Health Care Economics

Michael Miller's picture

By Michael Miller DO, FACOS, FAPWCA, WCC

As much as I detest bureaucratic oversight and mandates from those above who have no idea what they are doing in their own day to day lest my own, I am coming to the conclusion that a big hammer is needed and fortunately, it seems to be coming. At first, when I heard the whisper that there would be a single amount paid for each wound care case, I shuddered because I was concerned that it would make me look harder at how I spend my patients' money. Diabetic foot ulcer debridements weekly to every other week... going to advanced biologics after the basics have not produced the desired results... tough decisions when economics is the ultimate gatekeeper.

Blog Category: 
Colton Mason's picture

By Colton Mason

I love coffee. I often joke with my friends that drinking coffee is the only way I can get my eight glasses of water in every day. Now if you're a coffee junky like me, you can probably tell the difference between a great cup of coffee and one that's just so-so.

Blog Category: 
Michael Miller's picture

By Michael Miller DO, FACOS, FAPWCA, WCC

Is there some feature, mark or other identification that assures a patient that caveat emptor is not a concern? Perhaps wearing a scarlet letter “W” identifying oneself as a wound care specialist. In Mel Brooks' 1974 Western, Blazing Saddles, the bad guys, when offered the sine qua non of a do-gooder respond acidly "Badges? We don't need no stinking badges." How then can patients identify helpers versus harmers? Why does the desire to be all things to all people as health care providers so easily usurp common sense? While the specific origin is murky, there is no question that somebody created the credo we all purport to adhere to, "First do no harm". Can ignorance, stupidity, greed or malicious intent for profit mitigate this?

Paula Erwin-Toth's picture

By Paula Erwin-Toth MSN, RN, CWOCN, CNS

March is here and for many of us winter continues unabated. The bright news is that Daylight Savings Time is coming so spring is in the offing. What is less certain is how the 'Sequester' is going to affect health care. While there has been much debate on who is to blame and how dire the consequences of across-the-board budget cuts will be, the reality is we need to be prepared for the possible impact on our patients and clinical practices.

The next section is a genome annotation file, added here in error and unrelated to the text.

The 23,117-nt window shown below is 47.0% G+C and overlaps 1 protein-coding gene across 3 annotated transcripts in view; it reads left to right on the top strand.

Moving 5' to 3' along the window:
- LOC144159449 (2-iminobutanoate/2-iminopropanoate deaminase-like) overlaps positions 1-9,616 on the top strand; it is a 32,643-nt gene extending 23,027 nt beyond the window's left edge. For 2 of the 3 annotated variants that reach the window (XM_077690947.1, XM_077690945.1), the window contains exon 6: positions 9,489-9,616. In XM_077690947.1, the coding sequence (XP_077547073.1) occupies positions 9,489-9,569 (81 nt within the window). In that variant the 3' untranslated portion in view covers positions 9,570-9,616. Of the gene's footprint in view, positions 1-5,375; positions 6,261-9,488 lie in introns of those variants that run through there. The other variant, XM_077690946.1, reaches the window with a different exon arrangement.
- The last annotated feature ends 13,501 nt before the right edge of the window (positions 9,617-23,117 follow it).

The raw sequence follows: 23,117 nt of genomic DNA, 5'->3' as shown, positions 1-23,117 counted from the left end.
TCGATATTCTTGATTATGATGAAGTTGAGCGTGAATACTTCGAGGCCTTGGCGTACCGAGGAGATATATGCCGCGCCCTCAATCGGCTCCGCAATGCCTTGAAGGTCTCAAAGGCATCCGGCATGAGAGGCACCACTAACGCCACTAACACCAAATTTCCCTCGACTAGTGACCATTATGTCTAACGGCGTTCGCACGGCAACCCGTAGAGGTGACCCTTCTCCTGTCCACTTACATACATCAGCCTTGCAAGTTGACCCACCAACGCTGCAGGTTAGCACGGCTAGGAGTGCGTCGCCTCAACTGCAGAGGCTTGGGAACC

Blog Category: 
Aletha Tippett MD's picture

By Aletha Tippett MD

For over a decade now I have treated wounds in palliative care patients and non-palliative care patients. The “funny” thing is that there is no difference in how I treat these wounds, all are approached the same way, with similar treatments used. As I teach more and more about palliative wound care, it seems obvious to me that all wounds and all people deserve this approach. Who does not deserve less pain? Who deserves to be embarrassed by wound odor? Who deserves to have an infection? Who deserves a lesser quality of life? When asked these questions I would think the answer would be NO ONE.

Blog Category: 
Paula Erwin-Toth's picture

By Paula Erwin-Toth MSN, RN, CWOCN, CNS

Ah February! The month of love and romance. Regardless of whether Buckeye Chuck or Punxsutawney Phil predicted an early spring or 6 more weeks of winter for those of us who live in the northern climes winter seems cold, dark and endless. Seasonal affective disorder (SAD) is a real possibility and the idea of hibernating until spring is tempting. If you are living with a chronic wound, this time of year can be especially problematic. Getting out for groceries, doctors appointments, or worship can be a major undertaking. The challenges for home care nurses are incredible.

Lydia Corum's picture

By Lydia A Meyers RN, MSN, CWCN

I recently wrote a blog on my proposal to remodel home health care. I continue my musings as we consider other ways we can incorporate consumer-based business and marketing practices into the health care arena. What has become very clear to me through my recent studies and professional experience is that there is an urgent need to continue with evidence-based care and quality care. One way for this to happen is for health care facilities to become specialized and to fill the unique needs of the community at large and then market that specialty.

Blog Category: 
Michael Miller's picture

em>By Michael Miller DO, FACOS, FAPWCA, WCC

RAMBLINGS OF AN ITINERANT WOUND CARE GUY, PT. 14

Most of us are familiar with Genesis 4:9, in which, after Cain murders Abel, God questions him about his brother. His famous reply is “Am I my brother’s keeper?” Cain’s response (framed as a question) has led scholars to consider the consequences of assuming responsibility for the actions of another over whom you may or may not have a modicum of control.

Blog Category: